And then it began, the work day.  I love my job and the fascinating information I learn about people (hey, you'd learn a lot about people too if you reviewed their tax returns and bank statements).  But today was different, I had the task of reading a lawsuit against a Home Owner's Association.  Oh joy!  I've read these before, dozens of time.  So and so did such and such... things like, Sally Smith in Unit 3B won't mow her grass and now my unit looks atrocious sitting next to hers.  Or there was one that went something like Bob and Linda, located in the unit directly above mine, removed the carpet from their unit and now the noise in my home is unbearable.  I'm not joking, people sue over these things!

Today's reading was something entirely different.  "David" and "Michael" are a homosexual couple who were physically and verbally assaulted at an owner's meeting.  In great length, the verbal insults were detailed (none of which I would feel comfortable writing here) and the step by step physical assault played out.  Oh, and did I mention the private security company not only was present, they held back those who were trying to help?

This messed me up.

As it should.

Agree with a lifestyle or not, no one should act this way.  I began to think about all the types of assaults that occur regularly and quietly get swept under the rug.  And then worse, how often have I been the one to say something against another undeserving of such judgement?  Sure, I've never physically kicked a person that I disagree with, but I may have verbally kicked them.  What would I have done if I had been in that meeting?  Would I have been a peacemaker or would I have quietly slipped out?  If I had to fathom a guess, I'd be embarrassed to admit which is more likely.

Jesus, continue to mess me up.  Open my eyes to the truth around me.  Don't let me closed minded to opportunities to serve You by serving my neighbor.

But who is my neighbor? Someone once asked Jesus that:
But he wanted to justify himself, so he asked Jesus, “And who is my neighbor?"

In reply Jesus said: “A man was going down from Jerusalem to Jericho, when he was attacked by robbers. They stripped him of his clothes, beat him and went away, leaving him half dead.  A priest happened to be going down the same road, and when he saw the man, he passed by on the other side. So too, a Levite, when he came to the place and saw him, passed by on the other side.  But a Samaritan, as he traveled, came where the man was; and when he saw him, he took pity on him.  He went to him and bandaged his wounds, pouring on oil and wine. Then he put the man on his own donkey, brought him to an inn and took care of him.  The next day he took out two denarii and gave them to the innkeeper. ‘Look after him,’ he said, ‘and when I return, I will reimburse you for any extra expense you may have.’
“Which of these three do you think was a neighbor to the man who fell into the hands of robbers?”
The expert in the law replied, “The one who had mercy on him.”
Jesus told him, “Go and do likewise.” (Luke 10:29-37, NIV)

Saturday, May 9, 2015


The Bible makes it pretty clear, if we have faith in Christ, there should be joy in our life.
  • 1 Thessalonians 5:18 says "Always be joyful."
  • Galatians 5:22 says "But the Spirit produces the fruit of... joy..."
  • Nehemiah 8:10 says "...Go and enjoy good food and sweet drinks. Send some to people who have none, because today is a holy day to the Lord. Don’t be sad, because the joy of the Lord will make you strong."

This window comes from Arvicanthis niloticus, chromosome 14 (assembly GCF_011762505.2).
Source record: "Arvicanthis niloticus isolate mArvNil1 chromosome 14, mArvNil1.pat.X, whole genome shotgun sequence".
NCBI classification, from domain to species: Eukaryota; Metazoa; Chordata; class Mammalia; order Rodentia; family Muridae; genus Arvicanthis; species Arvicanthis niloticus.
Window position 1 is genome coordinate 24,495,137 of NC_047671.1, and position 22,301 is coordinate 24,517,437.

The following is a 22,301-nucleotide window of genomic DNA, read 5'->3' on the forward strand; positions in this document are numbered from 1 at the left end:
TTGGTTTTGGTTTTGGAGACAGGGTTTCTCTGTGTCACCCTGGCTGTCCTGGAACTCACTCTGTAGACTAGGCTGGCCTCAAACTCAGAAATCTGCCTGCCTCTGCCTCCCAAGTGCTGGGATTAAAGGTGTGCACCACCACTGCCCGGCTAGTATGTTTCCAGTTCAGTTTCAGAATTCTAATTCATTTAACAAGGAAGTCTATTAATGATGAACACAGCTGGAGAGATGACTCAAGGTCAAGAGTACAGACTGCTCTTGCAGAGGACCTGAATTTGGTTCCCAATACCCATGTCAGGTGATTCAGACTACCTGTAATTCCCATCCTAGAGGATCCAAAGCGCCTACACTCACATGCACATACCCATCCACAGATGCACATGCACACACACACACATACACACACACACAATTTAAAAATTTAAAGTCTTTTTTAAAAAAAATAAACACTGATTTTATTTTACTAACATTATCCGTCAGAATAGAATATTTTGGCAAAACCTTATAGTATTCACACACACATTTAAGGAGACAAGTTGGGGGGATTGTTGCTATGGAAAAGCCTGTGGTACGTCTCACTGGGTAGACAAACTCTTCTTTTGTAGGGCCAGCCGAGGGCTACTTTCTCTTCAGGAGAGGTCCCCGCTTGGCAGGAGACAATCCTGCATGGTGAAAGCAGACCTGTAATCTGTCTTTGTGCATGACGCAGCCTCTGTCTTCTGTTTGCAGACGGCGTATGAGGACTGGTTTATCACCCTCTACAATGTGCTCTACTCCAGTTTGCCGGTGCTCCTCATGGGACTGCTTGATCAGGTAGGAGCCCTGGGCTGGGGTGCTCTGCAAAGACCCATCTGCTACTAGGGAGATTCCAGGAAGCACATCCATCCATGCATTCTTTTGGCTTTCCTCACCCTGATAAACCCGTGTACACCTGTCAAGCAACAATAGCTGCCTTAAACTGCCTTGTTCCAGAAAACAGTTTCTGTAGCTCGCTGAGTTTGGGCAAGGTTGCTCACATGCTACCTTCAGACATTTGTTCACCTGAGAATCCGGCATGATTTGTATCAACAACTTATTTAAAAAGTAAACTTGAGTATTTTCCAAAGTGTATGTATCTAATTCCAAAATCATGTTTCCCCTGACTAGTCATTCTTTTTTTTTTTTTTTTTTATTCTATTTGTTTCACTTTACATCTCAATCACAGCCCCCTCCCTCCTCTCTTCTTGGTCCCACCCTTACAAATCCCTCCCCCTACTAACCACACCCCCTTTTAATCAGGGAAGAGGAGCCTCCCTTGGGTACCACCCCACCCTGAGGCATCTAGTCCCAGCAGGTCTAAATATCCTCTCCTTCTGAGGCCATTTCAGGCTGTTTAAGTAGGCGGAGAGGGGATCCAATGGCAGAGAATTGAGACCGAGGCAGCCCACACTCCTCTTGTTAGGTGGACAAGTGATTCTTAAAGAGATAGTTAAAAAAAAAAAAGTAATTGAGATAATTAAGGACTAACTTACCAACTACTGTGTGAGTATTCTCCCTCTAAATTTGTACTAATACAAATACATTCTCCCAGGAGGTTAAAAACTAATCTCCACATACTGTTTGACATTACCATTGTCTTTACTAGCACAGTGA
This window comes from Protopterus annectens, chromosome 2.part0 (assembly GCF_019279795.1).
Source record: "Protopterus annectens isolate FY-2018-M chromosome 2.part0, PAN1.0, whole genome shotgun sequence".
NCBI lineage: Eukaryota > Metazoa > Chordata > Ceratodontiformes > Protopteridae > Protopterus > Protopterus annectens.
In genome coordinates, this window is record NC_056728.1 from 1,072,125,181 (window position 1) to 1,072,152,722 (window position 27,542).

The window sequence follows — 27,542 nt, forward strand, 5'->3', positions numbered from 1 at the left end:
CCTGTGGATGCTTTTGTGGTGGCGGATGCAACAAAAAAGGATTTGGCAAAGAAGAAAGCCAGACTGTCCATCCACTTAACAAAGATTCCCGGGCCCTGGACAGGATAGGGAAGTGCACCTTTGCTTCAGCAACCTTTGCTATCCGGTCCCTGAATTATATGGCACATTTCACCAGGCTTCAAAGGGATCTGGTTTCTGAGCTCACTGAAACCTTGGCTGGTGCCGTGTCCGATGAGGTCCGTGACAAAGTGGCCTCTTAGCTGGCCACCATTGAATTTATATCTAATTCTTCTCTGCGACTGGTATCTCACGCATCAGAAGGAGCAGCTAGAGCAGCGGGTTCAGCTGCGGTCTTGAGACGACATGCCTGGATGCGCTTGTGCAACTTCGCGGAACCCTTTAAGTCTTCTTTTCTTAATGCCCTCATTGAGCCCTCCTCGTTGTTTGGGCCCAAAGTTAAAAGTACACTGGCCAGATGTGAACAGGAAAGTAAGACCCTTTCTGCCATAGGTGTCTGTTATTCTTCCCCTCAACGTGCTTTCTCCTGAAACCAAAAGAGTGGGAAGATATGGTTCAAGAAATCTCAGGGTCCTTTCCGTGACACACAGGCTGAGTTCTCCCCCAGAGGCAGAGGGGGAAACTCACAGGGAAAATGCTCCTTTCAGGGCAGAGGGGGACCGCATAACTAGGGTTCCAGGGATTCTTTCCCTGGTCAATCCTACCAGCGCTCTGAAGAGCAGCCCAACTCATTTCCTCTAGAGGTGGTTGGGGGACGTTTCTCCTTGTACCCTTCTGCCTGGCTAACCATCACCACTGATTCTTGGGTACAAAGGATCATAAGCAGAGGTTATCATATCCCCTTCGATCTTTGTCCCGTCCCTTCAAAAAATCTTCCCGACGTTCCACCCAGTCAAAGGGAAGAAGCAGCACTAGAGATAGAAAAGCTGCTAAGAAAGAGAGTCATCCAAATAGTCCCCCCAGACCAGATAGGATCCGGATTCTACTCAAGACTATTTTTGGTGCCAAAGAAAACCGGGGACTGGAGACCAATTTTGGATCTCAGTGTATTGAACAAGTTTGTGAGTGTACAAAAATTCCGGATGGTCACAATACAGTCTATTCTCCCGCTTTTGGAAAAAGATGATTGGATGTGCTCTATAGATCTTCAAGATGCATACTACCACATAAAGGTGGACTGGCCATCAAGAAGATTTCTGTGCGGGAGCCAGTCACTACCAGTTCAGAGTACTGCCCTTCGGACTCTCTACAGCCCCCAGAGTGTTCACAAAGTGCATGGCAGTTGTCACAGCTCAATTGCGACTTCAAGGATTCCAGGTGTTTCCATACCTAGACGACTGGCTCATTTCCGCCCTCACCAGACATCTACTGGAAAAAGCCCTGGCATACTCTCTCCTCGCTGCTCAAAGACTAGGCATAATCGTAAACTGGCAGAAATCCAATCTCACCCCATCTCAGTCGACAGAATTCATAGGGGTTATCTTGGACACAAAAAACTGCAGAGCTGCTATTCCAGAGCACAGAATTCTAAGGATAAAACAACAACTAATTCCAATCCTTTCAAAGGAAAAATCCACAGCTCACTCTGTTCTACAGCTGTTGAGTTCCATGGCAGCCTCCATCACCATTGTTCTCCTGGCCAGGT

• Psalm 47:1 says us to "Clap your hands, all you people. Shout to God with joy."

So I turned on my new $1 TobyMac CD and listened to some Funky Jesus Music. And there was definitely some joy after that.

But how do we reconcile these instructions with real life? Like today, when I had carved out a rest day. I haven't been feeling well for a few days, and with nothing on the calender I knew today was the right day to hang out around the house, relax, and work on somethings I'd been postponing. One of those things: Laundry.

I was on my third load - and if I do say so myself - really rocking the laundry, having actually folded and put away most of the two previous loads I'd done, when I heard that ominous sound of water flooding. We've been having a problem with water coming out of our toilet (yes, toilet) when we wash laundry, but had pretty much determined it only happened when we washed large/heavy loads.

The plumber is already scheduled to come out on Monday, but that didn't help today when that water started flooding.

As I ran to the laundry room I realized, to my horror, that there was only one way to get the mop... by walking through the flood. Yes, by walking through the toilet flood. Ugh!

So where's the joy in that?

I couldn't change the brokenness of my equipment, or the sewage water all over my floor, or even the fact that I was going to have to clean it up on a day off. The only thing I could change was me.

Wednesday, February 18, 2015

Rough Cloth and Ashes: Lent 2015

Lent.  In years past when areas of my life felt more significantly unstructured, I've often looked forward to the Lenten season as an opportunity to get something right, to show that - if only for these forty days - I can take control of my life and move it in the right direction.

But, if I can be honest, this year it just seems exhausting.  As I contemplated a lenten sacrifice, there didn't seem to be anything I could give up that would help me move closer to God.  The things I considered actually all felt like it would only pull me closer into myself, to prove I could control my stomach, my desires, my money.  Maybe my heart just isn't into this year, I don't know.

Then, as God often does, He came subtly screaming at me through the words of Daniel 9:3-4 (NCV):